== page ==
Greek Prepositions in the New Testament: A Cognitive-Functional Description by Rachel & Michael Aubrey For Part I: Introducing: […]
Primary and secondary grammar classes teach that a transitive clause is a clause with an object: Rachel shattered […]
My audience didn’t do a particularly good job participating in the beginning quiz. Next time I’ll need to find some additional incentives.
In preparing for the SEBTS conference, Linguistics and New Testament Greek: Key Issues in the Current Debate, I […]
A few days ago, the Classics Blog, Sententiae Antiquae, had a lovely piece on how language, grammar, and gender often intersect.
A man marries, a woman gets married, but what about divorce & adultery?
Rachel Aubrey investigates.
Languages often have multiple means of communicating the same thing. Lexical inventories overlap; grammatical forms might share related functions.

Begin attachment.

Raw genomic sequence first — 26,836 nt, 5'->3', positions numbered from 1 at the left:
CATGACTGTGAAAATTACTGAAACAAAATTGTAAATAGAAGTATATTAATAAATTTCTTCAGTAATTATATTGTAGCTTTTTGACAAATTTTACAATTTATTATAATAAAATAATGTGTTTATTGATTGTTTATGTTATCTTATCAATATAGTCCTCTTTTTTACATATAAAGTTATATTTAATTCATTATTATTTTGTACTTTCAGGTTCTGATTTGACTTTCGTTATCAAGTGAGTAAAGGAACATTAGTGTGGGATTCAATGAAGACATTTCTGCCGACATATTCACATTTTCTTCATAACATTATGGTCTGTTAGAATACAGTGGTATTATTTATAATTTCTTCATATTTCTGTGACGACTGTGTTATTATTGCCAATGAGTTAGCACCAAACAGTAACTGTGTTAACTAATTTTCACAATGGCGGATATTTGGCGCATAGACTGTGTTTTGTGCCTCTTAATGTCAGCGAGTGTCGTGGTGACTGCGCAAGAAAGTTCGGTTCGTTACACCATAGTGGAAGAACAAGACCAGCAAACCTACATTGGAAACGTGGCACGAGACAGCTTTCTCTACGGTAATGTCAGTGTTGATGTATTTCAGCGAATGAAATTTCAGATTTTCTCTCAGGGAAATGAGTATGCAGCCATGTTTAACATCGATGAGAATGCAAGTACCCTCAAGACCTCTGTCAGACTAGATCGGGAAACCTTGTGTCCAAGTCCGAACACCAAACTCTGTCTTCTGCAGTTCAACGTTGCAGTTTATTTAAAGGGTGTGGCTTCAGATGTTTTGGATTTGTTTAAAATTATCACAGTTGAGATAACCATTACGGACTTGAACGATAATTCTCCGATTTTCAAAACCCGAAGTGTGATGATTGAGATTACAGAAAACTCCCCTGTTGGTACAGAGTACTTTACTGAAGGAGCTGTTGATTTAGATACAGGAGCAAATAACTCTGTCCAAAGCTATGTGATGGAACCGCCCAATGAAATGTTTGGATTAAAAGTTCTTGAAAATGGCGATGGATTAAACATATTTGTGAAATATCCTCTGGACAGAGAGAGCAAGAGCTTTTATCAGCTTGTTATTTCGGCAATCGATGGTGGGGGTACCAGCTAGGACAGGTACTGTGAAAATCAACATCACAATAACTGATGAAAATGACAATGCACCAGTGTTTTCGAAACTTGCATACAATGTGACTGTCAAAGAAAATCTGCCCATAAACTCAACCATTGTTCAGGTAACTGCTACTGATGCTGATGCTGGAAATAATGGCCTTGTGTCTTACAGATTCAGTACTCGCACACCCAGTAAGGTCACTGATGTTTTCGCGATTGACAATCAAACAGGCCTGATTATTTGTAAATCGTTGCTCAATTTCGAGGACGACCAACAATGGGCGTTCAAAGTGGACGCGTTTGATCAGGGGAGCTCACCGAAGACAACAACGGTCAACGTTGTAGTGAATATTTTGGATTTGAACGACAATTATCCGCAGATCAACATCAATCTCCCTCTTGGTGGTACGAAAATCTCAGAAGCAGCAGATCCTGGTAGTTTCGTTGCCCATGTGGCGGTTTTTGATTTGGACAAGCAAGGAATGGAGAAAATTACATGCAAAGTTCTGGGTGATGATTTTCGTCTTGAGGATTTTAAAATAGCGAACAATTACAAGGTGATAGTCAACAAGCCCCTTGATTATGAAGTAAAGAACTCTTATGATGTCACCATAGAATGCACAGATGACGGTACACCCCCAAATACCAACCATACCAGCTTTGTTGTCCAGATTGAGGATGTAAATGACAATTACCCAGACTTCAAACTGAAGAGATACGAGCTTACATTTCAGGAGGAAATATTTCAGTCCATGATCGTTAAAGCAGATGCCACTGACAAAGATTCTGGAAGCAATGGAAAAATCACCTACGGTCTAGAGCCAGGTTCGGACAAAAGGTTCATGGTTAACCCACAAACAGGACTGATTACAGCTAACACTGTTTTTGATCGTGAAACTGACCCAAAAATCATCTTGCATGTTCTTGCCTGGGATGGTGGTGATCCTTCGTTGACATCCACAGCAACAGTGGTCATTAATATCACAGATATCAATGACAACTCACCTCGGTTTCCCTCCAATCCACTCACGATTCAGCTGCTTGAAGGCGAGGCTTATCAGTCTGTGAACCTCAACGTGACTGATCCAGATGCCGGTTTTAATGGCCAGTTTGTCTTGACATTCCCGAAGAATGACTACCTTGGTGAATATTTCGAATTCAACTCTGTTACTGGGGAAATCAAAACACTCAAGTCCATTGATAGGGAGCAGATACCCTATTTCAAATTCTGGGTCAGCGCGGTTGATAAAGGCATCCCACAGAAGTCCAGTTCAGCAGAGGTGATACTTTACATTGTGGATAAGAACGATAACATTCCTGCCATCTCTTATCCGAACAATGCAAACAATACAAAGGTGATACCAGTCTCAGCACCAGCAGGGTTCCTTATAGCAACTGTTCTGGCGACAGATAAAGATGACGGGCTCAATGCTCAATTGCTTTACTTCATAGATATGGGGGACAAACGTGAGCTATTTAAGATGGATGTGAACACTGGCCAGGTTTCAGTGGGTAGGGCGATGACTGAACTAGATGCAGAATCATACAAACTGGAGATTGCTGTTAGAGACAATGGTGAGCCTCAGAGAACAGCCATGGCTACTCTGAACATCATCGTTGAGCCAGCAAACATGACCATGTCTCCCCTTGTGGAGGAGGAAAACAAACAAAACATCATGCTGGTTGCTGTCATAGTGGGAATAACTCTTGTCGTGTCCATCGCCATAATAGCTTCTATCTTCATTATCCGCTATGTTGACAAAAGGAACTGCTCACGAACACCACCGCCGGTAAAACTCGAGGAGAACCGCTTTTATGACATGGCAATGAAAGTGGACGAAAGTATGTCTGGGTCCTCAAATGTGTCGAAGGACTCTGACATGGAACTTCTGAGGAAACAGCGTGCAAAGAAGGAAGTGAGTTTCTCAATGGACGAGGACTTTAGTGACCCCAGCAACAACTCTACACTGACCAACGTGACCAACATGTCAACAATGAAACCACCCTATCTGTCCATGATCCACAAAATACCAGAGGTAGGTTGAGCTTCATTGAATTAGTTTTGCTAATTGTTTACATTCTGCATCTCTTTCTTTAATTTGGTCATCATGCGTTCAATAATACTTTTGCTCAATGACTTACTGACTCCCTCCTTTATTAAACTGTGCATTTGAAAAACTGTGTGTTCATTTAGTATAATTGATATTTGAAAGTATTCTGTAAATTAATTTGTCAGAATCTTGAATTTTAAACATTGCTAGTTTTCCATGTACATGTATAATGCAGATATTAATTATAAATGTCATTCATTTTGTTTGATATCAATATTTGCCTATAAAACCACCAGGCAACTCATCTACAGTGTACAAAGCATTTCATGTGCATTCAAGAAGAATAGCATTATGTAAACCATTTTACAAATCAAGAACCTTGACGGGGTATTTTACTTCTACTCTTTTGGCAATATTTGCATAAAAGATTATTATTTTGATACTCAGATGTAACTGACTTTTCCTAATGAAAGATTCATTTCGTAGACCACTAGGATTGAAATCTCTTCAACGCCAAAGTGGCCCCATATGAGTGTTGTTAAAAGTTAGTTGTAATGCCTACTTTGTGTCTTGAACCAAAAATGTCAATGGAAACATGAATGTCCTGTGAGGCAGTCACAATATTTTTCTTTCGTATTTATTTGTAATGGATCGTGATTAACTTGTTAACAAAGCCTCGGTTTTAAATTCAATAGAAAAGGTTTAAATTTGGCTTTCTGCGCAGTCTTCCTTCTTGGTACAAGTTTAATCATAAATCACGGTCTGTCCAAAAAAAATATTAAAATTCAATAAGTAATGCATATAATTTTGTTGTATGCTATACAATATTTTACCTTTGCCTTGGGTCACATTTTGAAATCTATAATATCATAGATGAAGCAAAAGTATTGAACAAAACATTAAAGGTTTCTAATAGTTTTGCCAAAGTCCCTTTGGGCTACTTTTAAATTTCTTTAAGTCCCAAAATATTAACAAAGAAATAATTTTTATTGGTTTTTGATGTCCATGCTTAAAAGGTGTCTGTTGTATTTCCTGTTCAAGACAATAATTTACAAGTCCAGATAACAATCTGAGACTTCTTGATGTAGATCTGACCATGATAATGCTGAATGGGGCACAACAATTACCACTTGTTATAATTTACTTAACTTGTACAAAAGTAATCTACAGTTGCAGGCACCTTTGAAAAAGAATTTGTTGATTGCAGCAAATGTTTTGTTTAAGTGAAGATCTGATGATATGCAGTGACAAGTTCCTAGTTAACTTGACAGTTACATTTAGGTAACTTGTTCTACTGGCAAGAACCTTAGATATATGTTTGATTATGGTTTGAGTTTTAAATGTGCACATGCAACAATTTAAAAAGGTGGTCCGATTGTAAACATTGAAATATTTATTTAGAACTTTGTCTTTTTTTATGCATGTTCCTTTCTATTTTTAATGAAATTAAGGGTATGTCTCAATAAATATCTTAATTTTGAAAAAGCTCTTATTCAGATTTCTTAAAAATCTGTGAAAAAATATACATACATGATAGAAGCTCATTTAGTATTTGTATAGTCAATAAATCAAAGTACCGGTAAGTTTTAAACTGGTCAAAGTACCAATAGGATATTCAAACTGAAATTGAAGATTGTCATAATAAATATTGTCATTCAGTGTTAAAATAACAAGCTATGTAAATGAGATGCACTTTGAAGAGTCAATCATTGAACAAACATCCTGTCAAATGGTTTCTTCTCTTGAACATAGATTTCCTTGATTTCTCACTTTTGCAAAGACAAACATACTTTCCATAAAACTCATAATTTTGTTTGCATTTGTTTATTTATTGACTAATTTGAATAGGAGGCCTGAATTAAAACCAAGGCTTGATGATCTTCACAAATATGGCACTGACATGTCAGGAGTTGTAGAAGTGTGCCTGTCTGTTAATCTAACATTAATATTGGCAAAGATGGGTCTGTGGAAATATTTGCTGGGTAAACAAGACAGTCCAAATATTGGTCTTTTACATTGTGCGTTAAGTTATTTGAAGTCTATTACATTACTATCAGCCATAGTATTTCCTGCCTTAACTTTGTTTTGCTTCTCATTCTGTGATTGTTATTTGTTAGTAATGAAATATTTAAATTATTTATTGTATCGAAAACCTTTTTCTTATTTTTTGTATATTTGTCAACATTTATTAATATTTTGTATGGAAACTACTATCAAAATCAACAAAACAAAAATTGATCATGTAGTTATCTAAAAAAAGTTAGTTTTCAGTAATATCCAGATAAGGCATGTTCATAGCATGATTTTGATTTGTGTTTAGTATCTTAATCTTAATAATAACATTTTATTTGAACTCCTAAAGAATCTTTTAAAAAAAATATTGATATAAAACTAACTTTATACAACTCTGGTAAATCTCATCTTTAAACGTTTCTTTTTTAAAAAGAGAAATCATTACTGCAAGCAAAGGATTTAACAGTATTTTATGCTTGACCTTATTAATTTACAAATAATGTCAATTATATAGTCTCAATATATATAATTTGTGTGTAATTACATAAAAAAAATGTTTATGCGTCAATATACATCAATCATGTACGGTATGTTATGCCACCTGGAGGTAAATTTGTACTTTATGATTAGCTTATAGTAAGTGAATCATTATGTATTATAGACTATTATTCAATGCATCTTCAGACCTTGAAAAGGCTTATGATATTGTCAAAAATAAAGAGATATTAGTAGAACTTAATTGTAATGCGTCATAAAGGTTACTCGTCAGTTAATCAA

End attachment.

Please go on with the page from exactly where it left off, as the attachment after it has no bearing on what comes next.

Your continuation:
What reasons are there for a Greek speaker to use a reflexive pronoun with a verb rather than the middle voice?
It is also no accident that the types of meanings expressed by γίνομαι and εἰμί, one with middle morphology and the other with active morphology correspond effectively one-to-one with the general preferences for other non-linking and low frequency verbs.
We have uploaded our slides from the Tyndale House Greek Prepositions Workshop to Academia.edu. They’re available below:
If you’ve ever encountered some weird looking forms perhaps tagged as perfects perhaps tagged as something else that […]